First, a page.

Saturday, January 19, 2008

Everything the whole Upper West Side wanted to know about North African Jews

Contrary to popular belief (and to the number of comments on a recent post: currently at zero) everyone wants to hear about Tunisian Jews. So much so that by the time we got to Lincoln Center to see Villa Jasmin, a movie by and about Tunisian Jews, the showing was sold out. I was stunned, and hoped this was a good omen for someone whose research interests lie in this area, and who had some reason to be concerned. Luckily the standby line moved quickly, and we ended up with a second-row view of not only the film, but also director Fèrid Boughedir's pre- and post-movie discussion.

The movie, based on Serge Moati's novel, was made for French TV, and as such includes, near the beginning, a gratuitously bare breast of a beautiful, napping Frenchwoman, a character who is mostly irrelevant to film itself. The movie is ostensibly about a son's quest to find out his Tunisian Jewish family's past; the lovely woman is his pregnant wife, who prefers mild to spicy food and is otherwise non-Tunisian, but doesn't say much. Nor does the thirty-ish son, for that matter, who is also pretty but pointless to the story. An otherwise interesting movie about Tunisia around World War II is interspersed with close-ups of a moved-looking young man in surprisingly chic tourist clothes.

Most of what makes the movie interesting is the history. Who knew that there were once many Jews in Tunisia, and that of these Jews, there were two mutually antagonistic groups, the higher class also the newer arrivals, much like German versus Russian Jews in the US? Who knew that the Nazis showed up and made life difficult for Jews who were not even European? Not impossible, as in Europe, but still.

Basically, unlike many other World War II movies, this one presents a history not familiar to the general--or at a Jewish film festival, general-Jewish-- audience. This is not the only recent movie to show the North African side of the war, but it is especially strange to see a movie with Nazis and Jews both featuring prominently in which the Holocaust is not even the major problem the characters face. While the director explained that unlike Algeria, Tunisia still permits Jews to visit and even live in the country, the switch from a community of 200,000 to several thousand suggests that something happened around Tunisian independence. As is clear from the movie (based on a novel which is based on a true story, as the director repeatedly mentioned), some Tunisian Muslims thought the German invasion might help the cause of independence, while some Tunisian Jews truly believed the oxymoronic tenet that France is the bearer of universal culture. In other words, no good guys or bad guys (other than the Nazis, who fit the latter role too well), and no happy ending once the Nazis leave. (Is 'Nazis stole my villa' a first-world problem? I'd have to go with no.) There isn't even much time to reflect on the Nazi invasion, since the next struggle--what an independent Tunisia might look like-- had already begun well before their arrival.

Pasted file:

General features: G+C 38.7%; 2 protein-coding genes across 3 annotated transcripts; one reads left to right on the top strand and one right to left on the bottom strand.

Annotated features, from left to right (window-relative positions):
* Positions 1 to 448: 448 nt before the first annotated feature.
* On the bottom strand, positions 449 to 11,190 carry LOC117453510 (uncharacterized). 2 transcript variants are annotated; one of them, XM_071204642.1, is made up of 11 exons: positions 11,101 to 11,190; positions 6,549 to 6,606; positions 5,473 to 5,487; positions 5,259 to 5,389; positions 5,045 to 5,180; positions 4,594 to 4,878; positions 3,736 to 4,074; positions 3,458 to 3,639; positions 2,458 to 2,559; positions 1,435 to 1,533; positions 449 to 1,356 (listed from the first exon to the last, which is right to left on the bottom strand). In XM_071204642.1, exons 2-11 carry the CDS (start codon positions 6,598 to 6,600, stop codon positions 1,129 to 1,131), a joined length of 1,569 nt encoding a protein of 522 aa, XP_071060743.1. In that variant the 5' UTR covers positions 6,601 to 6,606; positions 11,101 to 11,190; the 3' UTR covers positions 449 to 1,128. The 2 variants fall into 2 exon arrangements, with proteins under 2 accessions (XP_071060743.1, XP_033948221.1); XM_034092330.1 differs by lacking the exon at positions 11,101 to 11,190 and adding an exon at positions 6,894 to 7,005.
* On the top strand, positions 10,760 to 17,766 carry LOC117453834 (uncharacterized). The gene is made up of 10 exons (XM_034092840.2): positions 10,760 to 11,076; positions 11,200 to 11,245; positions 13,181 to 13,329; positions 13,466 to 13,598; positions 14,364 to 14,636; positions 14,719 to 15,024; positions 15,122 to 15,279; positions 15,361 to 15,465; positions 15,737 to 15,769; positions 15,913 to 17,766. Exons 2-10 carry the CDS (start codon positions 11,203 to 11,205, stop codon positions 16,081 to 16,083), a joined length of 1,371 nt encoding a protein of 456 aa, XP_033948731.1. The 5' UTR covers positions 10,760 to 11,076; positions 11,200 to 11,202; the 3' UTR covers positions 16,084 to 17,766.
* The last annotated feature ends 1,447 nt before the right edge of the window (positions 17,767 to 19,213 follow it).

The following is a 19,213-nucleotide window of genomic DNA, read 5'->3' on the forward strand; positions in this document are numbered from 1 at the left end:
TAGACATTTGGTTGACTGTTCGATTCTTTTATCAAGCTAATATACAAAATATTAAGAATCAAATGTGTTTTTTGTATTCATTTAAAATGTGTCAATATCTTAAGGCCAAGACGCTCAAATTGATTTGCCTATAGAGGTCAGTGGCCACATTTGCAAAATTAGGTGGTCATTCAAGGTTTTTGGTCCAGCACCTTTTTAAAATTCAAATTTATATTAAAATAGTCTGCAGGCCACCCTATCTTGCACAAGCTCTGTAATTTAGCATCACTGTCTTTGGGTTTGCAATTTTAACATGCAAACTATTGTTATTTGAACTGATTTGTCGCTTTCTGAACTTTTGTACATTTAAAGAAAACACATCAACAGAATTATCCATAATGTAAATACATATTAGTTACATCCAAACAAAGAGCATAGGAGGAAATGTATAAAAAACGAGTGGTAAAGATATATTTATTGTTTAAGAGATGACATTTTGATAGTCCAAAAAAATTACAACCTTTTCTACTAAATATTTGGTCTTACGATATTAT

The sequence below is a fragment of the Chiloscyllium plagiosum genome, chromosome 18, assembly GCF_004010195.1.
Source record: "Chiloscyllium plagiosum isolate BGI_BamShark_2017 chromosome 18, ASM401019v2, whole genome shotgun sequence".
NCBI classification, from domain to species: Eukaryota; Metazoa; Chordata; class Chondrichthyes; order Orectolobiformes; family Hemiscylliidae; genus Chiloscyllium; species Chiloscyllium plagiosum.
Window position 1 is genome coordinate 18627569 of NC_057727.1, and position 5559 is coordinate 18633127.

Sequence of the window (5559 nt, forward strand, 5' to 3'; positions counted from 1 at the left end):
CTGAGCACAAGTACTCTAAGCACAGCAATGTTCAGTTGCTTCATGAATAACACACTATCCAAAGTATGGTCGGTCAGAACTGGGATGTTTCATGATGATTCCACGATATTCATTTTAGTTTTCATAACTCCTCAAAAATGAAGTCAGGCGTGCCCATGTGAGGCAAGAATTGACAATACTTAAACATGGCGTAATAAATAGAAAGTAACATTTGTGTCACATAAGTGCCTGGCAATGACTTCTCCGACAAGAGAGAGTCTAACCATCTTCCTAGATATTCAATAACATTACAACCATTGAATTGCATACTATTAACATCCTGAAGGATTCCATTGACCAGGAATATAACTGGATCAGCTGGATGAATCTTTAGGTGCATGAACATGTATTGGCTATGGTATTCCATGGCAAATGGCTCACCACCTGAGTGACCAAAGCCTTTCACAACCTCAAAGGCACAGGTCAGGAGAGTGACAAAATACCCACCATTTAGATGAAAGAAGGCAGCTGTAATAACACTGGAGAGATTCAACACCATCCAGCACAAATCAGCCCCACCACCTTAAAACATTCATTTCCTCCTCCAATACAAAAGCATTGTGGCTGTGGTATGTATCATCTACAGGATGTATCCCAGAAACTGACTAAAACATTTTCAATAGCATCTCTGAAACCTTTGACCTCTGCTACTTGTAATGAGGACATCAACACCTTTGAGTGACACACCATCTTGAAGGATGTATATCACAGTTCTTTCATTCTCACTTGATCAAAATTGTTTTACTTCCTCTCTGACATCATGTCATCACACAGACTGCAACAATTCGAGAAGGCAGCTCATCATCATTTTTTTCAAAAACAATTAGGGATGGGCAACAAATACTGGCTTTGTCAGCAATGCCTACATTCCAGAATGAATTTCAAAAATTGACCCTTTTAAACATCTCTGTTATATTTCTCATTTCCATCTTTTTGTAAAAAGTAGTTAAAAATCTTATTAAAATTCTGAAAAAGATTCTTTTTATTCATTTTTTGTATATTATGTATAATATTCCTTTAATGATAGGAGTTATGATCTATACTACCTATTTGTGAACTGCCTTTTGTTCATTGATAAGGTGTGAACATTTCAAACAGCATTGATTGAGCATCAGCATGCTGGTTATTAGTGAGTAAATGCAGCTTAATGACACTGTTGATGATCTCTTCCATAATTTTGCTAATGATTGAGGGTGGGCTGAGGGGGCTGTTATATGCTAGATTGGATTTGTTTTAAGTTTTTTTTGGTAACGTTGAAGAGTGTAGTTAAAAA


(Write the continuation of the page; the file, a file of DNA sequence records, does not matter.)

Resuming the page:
The political message of the movie, if any can be deduced, is that Tunisian Jews were wrong in embracing French language and culture, and ought to have stayed friends with the Arabs, or else their history would not have turned out so bleak. But how bleak is it to live in France, visit Tunisia, Israel, or wherever else whenever you feel like, and have a stunning wife unafraid to show her breasts for no particular reason? For all his family tragedy, life in France, from what the movie implies, is perhaps a bit empty spiritually and culinarily (not a word, it seems) but still preferable to life in Tunisia. Preferable defined as where the main character and many like him prefer to live.


Withywindle said...

Who knew that there were once many Jews in Tunisia?--why, those of us who remember Fall 2006, and George Felix Allen's most unexpected rendition of Roots.

Who are notable Frenchmen of Tunisian Jewish descent? I seem to remember that Derrida hailed from Algeria.

Phoebe said...

What was this "Roots" in 2006?

Albert Memmi. Another famous French-Algerian Jew, though, is BHL.

Withywindle said...

Allen turned out to be half-Lombroso, a Tunisian Jewish family. You didn't catch that. Thanks for the Memmi mention.

Withywindle said...

"You didn't catch that?" I meant to say, with a question mark.

Schmaltzlover said...

Virginia Senator George Felix Allen (the middle named sometimers used by opponents to highlight his mother's foreign roots) called an Indian-American a "Maccaca" during his re-election campaign. The word turned out to be a derogatory term used by the French (and presumably French Jews) against darker-skined (Arab) Tunisians. George claimed he thought it was a nonsense word, but given that his mother was from a Tunisian Jewish family assimilated to French culture, many didn't believe him.

Allen was, until then, the presumed frontrunner for the 2008 Republican Presidential nomination. Just one maccaca away from the job...

(The whole thing was discussed extensively on SepiaMutiny many many times.)